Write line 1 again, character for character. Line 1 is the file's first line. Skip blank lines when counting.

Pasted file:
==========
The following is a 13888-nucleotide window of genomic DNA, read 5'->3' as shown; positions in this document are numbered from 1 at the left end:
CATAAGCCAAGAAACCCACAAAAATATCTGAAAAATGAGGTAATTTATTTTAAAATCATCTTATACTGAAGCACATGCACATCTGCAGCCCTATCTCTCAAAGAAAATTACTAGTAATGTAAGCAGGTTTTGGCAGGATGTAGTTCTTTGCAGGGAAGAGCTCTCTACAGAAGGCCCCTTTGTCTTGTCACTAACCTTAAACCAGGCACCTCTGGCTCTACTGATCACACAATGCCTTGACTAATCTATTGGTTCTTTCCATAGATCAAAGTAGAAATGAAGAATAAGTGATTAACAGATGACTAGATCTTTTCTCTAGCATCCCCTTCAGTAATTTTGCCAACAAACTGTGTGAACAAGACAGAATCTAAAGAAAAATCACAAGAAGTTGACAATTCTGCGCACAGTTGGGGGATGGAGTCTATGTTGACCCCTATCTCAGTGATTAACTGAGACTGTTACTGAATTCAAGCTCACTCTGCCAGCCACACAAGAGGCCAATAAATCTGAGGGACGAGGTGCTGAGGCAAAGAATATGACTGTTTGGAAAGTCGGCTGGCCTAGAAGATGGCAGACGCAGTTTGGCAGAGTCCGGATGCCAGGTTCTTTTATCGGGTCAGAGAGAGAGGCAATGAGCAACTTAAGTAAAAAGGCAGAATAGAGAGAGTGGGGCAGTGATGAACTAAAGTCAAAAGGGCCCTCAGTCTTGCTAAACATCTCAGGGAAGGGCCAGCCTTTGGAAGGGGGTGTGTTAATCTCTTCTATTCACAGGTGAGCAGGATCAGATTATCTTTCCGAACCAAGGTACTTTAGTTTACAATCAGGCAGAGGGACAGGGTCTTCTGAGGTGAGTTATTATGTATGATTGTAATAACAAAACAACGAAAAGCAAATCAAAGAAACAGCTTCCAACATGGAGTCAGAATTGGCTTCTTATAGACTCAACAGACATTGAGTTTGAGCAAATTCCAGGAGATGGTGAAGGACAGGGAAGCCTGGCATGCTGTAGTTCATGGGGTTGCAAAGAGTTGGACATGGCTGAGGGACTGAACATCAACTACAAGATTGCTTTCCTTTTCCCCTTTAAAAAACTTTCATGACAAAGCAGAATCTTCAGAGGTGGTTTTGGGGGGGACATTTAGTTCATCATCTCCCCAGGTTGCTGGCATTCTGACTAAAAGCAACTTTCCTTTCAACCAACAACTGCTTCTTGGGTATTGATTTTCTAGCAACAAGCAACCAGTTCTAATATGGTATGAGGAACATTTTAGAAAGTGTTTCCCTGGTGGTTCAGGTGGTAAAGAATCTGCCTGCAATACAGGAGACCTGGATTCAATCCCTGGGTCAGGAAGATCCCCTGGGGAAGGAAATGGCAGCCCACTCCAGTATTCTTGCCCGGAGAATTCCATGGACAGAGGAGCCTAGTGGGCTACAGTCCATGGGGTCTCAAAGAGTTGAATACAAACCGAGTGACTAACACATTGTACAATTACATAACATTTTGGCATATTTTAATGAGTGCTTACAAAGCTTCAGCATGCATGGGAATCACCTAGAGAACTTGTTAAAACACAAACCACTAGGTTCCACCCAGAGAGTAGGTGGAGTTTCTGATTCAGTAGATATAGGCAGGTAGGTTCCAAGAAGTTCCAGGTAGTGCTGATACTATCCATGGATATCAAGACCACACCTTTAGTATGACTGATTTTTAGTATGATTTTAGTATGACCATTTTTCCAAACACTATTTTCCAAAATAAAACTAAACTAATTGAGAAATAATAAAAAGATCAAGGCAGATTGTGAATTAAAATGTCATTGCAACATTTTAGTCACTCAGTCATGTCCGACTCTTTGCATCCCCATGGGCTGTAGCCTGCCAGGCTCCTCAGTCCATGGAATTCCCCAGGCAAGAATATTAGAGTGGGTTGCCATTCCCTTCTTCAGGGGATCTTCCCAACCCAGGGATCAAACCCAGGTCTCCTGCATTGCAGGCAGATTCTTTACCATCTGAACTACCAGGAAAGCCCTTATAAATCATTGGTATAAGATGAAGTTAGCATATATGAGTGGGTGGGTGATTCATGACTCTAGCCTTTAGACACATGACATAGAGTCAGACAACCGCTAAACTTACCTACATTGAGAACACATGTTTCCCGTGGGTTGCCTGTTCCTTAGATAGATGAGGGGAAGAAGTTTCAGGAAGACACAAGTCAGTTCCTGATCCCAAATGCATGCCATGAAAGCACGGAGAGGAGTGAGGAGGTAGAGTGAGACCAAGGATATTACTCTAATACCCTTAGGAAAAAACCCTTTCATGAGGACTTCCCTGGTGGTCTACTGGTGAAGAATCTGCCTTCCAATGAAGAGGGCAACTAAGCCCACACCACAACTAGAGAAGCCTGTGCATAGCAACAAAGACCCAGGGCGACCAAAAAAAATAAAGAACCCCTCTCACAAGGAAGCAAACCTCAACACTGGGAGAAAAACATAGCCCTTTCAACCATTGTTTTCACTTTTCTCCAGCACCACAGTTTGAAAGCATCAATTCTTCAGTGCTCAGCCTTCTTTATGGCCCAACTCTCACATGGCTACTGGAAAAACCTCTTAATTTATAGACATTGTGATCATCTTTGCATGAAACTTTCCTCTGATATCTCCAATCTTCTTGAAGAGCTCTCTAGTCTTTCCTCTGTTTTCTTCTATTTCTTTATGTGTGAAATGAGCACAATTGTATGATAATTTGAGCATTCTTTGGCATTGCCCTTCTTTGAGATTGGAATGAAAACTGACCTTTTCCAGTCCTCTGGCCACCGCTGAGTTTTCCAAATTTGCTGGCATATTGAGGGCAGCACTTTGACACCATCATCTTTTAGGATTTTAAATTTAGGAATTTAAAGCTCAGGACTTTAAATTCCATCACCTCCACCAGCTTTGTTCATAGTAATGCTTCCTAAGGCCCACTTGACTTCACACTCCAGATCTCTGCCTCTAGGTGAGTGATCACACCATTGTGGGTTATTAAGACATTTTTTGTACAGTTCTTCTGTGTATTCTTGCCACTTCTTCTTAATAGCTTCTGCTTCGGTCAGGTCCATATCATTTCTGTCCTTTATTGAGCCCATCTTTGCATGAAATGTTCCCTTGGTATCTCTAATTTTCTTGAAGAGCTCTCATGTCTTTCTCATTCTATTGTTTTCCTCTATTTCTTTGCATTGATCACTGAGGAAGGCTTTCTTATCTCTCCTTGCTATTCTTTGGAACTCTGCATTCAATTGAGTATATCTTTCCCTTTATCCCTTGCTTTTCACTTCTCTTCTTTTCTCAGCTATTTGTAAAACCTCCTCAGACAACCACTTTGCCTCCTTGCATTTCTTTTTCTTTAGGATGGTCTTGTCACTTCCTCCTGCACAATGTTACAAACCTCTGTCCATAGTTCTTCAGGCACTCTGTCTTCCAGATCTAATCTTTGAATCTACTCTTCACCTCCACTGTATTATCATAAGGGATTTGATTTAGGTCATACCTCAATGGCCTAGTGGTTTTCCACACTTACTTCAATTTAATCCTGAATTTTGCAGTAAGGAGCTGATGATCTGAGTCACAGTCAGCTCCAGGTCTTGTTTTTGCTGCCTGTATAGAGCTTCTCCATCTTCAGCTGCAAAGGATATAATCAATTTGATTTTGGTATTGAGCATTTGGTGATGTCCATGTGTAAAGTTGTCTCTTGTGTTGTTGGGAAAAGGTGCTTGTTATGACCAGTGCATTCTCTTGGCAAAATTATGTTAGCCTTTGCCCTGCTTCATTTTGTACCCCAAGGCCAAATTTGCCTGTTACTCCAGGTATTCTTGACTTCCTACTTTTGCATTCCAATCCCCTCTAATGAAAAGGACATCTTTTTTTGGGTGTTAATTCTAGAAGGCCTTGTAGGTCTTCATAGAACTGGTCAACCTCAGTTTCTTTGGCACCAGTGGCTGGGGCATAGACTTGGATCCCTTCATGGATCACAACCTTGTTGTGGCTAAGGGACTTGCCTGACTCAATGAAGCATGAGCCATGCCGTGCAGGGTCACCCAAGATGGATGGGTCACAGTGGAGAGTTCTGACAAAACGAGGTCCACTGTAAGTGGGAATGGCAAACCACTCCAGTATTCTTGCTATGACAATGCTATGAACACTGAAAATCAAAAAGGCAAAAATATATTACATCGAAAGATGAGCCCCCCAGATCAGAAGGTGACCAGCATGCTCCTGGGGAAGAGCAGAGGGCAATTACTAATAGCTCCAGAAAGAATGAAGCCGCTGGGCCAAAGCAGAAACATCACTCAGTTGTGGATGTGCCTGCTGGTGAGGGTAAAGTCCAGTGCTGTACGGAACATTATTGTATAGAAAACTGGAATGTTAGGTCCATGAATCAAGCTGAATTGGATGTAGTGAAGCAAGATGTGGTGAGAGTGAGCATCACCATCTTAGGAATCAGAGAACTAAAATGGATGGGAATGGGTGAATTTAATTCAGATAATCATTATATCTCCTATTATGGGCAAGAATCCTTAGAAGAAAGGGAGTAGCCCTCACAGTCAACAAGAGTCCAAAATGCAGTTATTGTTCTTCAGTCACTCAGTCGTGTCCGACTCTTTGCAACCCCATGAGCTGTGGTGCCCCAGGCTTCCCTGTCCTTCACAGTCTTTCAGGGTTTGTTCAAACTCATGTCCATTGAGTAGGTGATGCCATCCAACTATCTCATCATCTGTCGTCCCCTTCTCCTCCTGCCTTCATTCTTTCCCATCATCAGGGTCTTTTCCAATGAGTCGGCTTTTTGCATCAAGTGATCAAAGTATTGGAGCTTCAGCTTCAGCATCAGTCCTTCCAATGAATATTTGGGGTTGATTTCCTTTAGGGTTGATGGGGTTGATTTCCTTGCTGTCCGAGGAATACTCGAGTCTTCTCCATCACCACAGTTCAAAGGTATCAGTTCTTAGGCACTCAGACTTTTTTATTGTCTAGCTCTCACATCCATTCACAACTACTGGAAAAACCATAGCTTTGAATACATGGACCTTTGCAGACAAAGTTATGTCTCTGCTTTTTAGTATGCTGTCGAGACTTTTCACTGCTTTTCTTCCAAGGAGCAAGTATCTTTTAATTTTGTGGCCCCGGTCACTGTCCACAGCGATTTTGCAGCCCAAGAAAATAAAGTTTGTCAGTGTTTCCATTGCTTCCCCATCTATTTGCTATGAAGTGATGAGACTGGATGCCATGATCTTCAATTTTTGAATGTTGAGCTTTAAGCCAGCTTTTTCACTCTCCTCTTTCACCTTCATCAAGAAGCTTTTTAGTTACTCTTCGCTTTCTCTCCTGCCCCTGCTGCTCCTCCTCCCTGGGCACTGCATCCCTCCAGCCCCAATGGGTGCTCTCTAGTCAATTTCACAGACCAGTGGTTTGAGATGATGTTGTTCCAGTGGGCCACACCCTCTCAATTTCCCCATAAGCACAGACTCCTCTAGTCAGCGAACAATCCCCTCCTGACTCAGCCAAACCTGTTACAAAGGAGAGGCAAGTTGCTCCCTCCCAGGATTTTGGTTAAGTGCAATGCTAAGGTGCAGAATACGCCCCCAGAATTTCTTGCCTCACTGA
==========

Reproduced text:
The following is a 13888-nucleotide window of genomic DNA, read 5'->3' as shown; positions in this document are numbered from 1 at the left end: